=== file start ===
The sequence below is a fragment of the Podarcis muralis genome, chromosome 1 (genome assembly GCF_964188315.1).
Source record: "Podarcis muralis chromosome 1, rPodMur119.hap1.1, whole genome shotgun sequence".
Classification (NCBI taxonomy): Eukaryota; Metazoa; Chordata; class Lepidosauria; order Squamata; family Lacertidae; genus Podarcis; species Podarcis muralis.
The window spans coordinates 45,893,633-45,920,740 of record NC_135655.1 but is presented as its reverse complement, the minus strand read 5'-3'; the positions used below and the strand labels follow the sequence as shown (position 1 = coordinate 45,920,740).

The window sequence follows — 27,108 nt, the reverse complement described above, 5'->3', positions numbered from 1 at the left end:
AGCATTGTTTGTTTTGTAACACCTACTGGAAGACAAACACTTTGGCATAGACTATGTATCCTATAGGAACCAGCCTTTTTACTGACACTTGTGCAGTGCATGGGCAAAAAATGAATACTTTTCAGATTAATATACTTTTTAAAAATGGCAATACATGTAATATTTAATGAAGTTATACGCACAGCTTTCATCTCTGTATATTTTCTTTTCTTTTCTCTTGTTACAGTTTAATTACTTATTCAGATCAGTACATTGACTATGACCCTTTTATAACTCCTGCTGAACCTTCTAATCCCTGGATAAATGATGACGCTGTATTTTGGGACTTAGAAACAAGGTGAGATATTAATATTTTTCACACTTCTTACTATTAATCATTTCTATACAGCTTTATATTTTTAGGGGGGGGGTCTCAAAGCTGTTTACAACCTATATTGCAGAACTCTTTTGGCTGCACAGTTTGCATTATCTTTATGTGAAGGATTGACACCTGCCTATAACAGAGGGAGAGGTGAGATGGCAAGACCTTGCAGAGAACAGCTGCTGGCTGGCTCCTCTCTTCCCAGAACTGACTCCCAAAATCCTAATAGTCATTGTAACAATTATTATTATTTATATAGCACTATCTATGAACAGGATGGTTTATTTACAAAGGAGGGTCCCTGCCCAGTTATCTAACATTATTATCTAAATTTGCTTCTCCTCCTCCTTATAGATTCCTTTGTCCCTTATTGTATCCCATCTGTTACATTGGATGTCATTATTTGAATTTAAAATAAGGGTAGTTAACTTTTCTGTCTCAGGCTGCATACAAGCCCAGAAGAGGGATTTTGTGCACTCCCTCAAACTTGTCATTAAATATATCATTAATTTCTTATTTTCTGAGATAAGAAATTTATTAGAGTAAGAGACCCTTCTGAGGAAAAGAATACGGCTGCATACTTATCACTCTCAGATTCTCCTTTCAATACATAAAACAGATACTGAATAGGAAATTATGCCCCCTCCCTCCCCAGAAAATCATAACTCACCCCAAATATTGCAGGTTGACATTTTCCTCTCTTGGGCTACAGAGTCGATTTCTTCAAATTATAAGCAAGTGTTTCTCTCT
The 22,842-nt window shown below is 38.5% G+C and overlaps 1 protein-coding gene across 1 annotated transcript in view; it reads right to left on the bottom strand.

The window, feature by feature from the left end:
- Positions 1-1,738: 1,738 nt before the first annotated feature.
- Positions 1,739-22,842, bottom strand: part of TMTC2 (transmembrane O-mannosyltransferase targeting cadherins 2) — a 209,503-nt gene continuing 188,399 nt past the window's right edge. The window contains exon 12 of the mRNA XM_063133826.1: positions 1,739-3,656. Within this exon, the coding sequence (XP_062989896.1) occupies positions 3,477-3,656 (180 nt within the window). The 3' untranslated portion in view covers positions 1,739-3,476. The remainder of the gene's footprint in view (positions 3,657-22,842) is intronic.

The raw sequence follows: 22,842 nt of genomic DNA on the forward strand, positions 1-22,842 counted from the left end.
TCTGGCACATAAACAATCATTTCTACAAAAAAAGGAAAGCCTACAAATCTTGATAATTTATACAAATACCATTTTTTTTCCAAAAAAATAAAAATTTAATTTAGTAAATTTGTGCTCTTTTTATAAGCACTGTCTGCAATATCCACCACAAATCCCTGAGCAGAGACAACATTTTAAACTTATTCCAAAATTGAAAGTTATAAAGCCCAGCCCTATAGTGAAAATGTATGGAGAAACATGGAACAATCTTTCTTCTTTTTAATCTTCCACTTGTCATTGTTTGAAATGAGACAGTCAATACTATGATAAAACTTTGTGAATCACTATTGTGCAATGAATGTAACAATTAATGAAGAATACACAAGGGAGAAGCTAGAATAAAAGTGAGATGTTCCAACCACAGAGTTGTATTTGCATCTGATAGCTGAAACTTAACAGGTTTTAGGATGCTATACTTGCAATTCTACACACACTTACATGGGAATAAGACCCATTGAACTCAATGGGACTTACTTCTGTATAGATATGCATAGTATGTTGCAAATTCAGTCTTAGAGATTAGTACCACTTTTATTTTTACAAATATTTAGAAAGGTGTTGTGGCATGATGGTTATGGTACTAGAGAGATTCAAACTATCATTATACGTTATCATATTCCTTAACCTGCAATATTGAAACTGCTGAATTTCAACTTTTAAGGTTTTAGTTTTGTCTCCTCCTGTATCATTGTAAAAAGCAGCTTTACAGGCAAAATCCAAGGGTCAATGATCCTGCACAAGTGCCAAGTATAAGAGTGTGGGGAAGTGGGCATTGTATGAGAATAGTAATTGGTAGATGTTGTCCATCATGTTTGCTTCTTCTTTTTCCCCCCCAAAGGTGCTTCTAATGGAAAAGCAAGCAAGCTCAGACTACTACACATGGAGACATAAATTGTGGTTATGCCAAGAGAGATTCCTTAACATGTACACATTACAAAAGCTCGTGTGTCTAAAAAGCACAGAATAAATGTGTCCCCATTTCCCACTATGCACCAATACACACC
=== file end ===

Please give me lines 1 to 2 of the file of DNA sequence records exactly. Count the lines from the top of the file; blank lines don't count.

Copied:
The sequence below is a fragment of the Podarcis muralis genome, chromosome 1 (genome assembly GCF_964188315.1).
Source record: "Podarcis muralis chromosome 1, rPodMur119.hap1.1, whole genome shotgun sequence".